By Julieta Lionetti
Spain may have the Big Three, but it’s also the proud headquarters of two medium-sized publishing houses that are as central to the Spanish publishing landscape as Planeta, Santillana or Random House Mondadori. For the past four decades Anagrama and Tusquets have been the darlings of readers and literary critics, both for their high quality books and their independence. Long run by their owners as family businesses, neither Jorge Herralde of Anagrama nor Beatriz de Moura of Tusquets had an heir that could continue their work after them.
In December 2010 Herralde sold Anagrama to Feltrinelli, the Italian publisher founded by the late Giangiacomo Feltrinelli in 1954 and currently run by his son, Carlo. By going with Feltrinelli, Anagrama — the “yellow plague” as José Manuel Lara, the mythical patriarch of Planeta, used to call it because of the color of their covers — avoided being consumed by multimedia conglomerates like Hachette or Bompiani. But Beatriz de Moura, whose Brazilian beauty has been celebrated by the intellectual left since the ’60s, encountered another fate. Though rumor had it that the French Gallimard was interested in buying Tusquets, on April 27 the announcement that the Planeta Corporation had bought at least 50% of the company hit the media. De Moura was in charge of breaking the news.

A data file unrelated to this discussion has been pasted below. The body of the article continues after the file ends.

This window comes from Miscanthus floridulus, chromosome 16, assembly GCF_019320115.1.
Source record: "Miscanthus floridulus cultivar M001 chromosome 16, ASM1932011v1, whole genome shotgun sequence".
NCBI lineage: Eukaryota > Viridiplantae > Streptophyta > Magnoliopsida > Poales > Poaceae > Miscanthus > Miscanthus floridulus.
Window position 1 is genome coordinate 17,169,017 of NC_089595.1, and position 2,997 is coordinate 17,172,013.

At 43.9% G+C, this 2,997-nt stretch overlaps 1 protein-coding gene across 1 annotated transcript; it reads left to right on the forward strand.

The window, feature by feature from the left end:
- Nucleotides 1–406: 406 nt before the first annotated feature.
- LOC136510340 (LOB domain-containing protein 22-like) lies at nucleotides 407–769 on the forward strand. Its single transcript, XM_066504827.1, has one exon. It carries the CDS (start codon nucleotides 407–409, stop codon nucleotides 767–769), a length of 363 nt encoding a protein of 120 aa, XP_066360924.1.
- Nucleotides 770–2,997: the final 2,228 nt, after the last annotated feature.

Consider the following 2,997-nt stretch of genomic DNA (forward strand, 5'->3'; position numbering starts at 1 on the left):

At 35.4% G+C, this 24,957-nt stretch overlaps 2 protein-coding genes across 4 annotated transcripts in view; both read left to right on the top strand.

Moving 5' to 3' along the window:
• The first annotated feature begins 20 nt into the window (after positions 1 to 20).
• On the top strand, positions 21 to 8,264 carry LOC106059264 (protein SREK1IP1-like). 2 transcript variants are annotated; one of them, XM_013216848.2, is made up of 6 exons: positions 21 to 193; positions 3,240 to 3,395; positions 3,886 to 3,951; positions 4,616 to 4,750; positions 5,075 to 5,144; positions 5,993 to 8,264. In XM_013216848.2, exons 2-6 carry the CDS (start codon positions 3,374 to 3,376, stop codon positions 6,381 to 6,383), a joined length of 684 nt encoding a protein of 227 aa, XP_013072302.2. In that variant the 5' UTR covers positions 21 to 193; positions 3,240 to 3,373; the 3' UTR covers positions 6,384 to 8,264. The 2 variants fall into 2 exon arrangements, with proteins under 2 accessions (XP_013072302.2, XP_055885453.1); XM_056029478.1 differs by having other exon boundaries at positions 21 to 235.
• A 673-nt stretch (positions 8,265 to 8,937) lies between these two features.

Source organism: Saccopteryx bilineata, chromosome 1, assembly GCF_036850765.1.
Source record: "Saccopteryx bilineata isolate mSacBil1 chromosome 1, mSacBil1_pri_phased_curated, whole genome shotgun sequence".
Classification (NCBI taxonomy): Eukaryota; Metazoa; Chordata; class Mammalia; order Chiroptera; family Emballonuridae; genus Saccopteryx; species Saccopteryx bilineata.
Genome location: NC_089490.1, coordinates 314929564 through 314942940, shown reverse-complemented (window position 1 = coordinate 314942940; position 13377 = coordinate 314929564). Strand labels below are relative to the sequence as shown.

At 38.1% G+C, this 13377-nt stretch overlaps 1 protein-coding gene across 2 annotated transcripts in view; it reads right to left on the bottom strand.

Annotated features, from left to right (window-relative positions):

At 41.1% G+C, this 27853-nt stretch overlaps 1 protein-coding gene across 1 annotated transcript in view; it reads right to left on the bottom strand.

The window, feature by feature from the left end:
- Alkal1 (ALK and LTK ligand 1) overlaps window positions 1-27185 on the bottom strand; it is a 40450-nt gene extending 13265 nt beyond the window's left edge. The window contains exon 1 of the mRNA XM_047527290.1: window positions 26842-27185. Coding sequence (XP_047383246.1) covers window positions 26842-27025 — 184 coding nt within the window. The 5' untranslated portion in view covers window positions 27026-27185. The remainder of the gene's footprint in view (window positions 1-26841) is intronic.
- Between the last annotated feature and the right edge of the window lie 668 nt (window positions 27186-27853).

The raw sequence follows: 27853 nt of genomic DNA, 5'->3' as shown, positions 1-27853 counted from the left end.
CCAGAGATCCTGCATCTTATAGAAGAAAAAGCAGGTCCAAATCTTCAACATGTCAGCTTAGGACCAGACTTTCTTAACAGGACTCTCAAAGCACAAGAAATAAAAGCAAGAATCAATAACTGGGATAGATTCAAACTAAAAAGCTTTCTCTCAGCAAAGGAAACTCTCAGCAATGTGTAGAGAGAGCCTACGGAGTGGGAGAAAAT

The parties haven’t revealed the details of the deal, although it is public knowledge that de Moura and Pantaleón Bruguera, CEO of Tusquets, will be part of the Board of Directors. This isn’t the first time that Tusquets and Planeta have partnered — in 1995, Planeta acquired 40% of the company, although in 1998 de Moura and Antonio López de Lamadrid bought back the shares.
In 2009, after the untimely death of her husband and business partner, Antonio López, de Moura had declared that Tusquets was not for sale. Now, she states that the deal has taken a load off her shoulders. Times are changing, digital publishing is knocking at the door and the euro crisis is punishing the industry with its shrinking consumer markets. De Moura estimates that fiction sales have plummeted 30 percent compared with the same period in 2011. “I want Tusquets to survive these dire times. I’ve struggled 43 years and a medium-sized publisher can’t face challenges alone nowadays. And I also have to think of the lives and wages of our 24 employees. I’m happy. And I’m still independent,” she says.